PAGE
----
We focused not only in the individual characterization of molecular systems but as well in the development of new and crucial methodologies to tackle specific problems in the area of structural computational biology. In the past we have developed a new methodological approach to calculate the binding free energy upon alanine mutation of residues at a protein-protein interface – compASM (Computational Alanine Scanning Mutagenesis, J Comput Chem, 2007, 28, 644). It has been applied since then very successfully to interfaces in a variety of systems (e.g. MDM2/P53, HEL/antibody FvD1.3, HEL/HyHEL-10, ZipA/FtsZ, IgG1/Streptococcal Protein G) allowing to highlight key features of complex formation. We compared our approach against Thermodynamic Integration (TI), and our results demonstrated that the much faster compASM protocol gives results at the same level of accuracy as the TI method, but at a fraction of the computational time required to run TI (J Chem Theor Comput, 2013, 9, 1311). We studied in detail the physic-chemical characteristics of the aromatic residues due to their high prevalence as HS at protein-protein interfaces (Biochim Biophys.Acta, 2013, 183, 404). A new VMD plugin was built and is now available for the scientific community (CompASM, Theor Chem Acc, 2012, 131, 1271). We also successfully extended the approach to protein-nucleic acids systems (J Chem Theor Comput, 2013, 9, 4243). Several Solvent Accessible Surface Area (SASA) features were measured and their role in the determination of the binding Hot-Spots statistically evaluated. The combination of these features was also analyzed by a support vector machine learning (SVM) algorithm, which led to an accurate new model for predicting these crucial residues: SBHD (J Chem Info Model, 2015, 55, 1077). More recently we launched a new web-server to predict HS with a very high accuracy and specificity (SPOTON, Sci Rep, 2017, 7, 8007).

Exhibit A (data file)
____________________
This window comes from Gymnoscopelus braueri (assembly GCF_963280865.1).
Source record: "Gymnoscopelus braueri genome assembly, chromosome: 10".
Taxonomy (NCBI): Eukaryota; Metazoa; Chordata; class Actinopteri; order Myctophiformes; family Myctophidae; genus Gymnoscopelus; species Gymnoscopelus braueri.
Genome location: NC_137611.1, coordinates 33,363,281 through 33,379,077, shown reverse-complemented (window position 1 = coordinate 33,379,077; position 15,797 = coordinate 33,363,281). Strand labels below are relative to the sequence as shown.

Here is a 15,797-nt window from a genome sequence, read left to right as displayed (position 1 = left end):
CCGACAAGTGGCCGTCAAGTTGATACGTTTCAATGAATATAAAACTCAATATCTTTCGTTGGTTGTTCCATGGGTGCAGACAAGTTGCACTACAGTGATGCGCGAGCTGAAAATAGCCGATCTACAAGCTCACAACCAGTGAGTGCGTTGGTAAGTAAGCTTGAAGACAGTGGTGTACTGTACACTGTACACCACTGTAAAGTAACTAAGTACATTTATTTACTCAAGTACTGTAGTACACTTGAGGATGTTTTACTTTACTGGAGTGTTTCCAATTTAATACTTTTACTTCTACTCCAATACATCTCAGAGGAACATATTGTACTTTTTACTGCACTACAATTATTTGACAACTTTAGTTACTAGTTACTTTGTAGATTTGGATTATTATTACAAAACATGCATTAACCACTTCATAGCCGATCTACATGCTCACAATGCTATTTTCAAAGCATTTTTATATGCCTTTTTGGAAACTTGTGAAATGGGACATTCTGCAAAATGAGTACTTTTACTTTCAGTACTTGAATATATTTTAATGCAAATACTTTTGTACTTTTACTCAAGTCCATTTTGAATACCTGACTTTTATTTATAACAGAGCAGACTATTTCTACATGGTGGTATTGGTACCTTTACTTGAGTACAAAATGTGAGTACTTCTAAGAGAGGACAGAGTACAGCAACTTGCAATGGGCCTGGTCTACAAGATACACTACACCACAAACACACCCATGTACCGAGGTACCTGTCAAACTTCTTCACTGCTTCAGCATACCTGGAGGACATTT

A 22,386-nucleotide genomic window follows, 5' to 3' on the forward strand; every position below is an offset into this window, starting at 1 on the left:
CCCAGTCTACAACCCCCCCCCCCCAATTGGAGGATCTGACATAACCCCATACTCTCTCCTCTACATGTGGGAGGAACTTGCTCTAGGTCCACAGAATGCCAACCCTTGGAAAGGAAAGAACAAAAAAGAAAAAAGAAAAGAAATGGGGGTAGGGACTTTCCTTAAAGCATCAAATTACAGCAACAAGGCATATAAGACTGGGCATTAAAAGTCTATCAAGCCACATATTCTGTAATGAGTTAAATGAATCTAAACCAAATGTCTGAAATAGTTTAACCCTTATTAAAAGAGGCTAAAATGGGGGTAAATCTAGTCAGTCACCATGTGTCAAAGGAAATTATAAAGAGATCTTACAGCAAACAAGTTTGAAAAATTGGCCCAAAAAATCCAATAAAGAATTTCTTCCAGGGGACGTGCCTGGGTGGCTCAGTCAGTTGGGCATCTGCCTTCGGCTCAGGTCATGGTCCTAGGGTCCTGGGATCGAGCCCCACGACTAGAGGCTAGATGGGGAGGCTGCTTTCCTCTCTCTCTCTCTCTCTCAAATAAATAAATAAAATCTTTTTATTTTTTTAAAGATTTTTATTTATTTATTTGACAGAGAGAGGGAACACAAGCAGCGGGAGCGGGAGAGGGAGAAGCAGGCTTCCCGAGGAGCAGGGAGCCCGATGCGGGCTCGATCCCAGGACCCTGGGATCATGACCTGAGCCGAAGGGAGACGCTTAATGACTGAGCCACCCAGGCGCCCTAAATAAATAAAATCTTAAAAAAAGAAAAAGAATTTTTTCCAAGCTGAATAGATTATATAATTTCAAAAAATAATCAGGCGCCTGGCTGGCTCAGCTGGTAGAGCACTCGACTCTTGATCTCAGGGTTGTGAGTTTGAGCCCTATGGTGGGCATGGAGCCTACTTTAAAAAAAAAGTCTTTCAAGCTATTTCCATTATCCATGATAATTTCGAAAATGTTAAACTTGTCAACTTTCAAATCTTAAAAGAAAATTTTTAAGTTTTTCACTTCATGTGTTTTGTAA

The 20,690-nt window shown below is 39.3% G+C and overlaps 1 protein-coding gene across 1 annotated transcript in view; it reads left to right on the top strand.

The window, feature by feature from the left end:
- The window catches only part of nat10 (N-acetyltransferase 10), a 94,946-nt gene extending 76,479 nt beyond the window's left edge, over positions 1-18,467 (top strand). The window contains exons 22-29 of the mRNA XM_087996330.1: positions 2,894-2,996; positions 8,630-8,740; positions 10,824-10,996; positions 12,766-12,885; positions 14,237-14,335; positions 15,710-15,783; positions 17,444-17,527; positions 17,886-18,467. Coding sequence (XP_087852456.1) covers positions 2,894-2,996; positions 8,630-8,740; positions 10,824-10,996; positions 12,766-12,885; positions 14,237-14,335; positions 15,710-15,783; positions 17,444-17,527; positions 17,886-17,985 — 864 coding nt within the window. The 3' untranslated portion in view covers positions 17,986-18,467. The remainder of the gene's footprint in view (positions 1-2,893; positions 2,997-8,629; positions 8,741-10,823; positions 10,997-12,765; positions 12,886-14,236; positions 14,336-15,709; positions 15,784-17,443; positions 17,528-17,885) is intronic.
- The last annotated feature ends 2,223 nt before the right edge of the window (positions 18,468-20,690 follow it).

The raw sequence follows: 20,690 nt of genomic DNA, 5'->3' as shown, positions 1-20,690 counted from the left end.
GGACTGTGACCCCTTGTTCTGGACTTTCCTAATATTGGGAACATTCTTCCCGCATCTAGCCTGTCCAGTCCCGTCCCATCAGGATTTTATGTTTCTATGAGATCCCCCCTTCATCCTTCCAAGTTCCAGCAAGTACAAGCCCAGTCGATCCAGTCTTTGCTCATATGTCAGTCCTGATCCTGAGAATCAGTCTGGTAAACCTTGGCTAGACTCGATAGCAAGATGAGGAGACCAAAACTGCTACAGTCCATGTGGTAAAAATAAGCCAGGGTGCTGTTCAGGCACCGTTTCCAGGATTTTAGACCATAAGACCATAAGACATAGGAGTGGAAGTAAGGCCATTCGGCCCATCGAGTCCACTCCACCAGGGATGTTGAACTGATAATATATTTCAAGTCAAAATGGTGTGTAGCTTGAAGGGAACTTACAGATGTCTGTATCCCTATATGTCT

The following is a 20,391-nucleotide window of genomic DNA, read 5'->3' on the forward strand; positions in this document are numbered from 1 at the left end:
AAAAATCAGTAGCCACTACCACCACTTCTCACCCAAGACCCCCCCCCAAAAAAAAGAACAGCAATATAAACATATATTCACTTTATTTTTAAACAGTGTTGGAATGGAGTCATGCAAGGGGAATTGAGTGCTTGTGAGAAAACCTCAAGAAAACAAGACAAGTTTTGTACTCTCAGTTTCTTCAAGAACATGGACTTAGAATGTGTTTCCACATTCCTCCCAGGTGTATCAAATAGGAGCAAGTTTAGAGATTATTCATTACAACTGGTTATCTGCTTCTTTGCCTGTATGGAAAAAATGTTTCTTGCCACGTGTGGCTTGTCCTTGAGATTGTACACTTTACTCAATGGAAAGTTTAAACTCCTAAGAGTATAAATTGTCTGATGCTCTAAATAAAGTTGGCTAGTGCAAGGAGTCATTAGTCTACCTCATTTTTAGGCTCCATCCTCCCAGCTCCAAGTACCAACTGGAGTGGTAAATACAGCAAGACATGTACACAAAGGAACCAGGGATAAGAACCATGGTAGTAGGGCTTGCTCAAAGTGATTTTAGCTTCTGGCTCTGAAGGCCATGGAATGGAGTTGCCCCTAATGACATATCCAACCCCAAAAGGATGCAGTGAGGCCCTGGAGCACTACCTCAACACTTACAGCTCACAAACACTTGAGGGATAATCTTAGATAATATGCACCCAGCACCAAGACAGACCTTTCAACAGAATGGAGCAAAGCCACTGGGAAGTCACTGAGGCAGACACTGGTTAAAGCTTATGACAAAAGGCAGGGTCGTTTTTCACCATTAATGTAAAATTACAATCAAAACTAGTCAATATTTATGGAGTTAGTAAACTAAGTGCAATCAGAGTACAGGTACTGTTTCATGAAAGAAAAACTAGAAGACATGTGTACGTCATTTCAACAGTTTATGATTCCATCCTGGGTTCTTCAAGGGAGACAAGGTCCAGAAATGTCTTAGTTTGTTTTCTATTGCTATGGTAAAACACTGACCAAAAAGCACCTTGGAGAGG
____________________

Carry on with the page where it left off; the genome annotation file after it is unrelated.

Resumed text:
We are also working in PPIs involving G-Protein Coupled Receptors (GPCRs). In our previous research we have contributed to the discovery of asymmetrical signaling through GPCR dimers and determined models for oligomeric GPCRs assemblies (Nature Chem Biol, 2009, 5, 688), produced comprehensive classifications of GPCR/G-protein interfaces that determine subtype selectivity (Biochem Biophys Acta, 2014, 1840, 16), identified functionally critical region on arrestin structure that can be targeted with drugs or chemical tools for functional modulation (ACS Chem Neuro, 2016, 7, 1212–1224) and produced computational protocols to study GPCR function and mechanism (Methods Cell Biol, 2017, 205). Based on this experience and the unprecedented progress in the determination of detailed molecular structures of GPCRs, G-proteins, and members of the Arr family, we are now involved in work that aims to illuminate the molecular mechanisms of signaling selectivity with powerful computational methods by exploring the dynamic properties of the complex systems in their natural environment.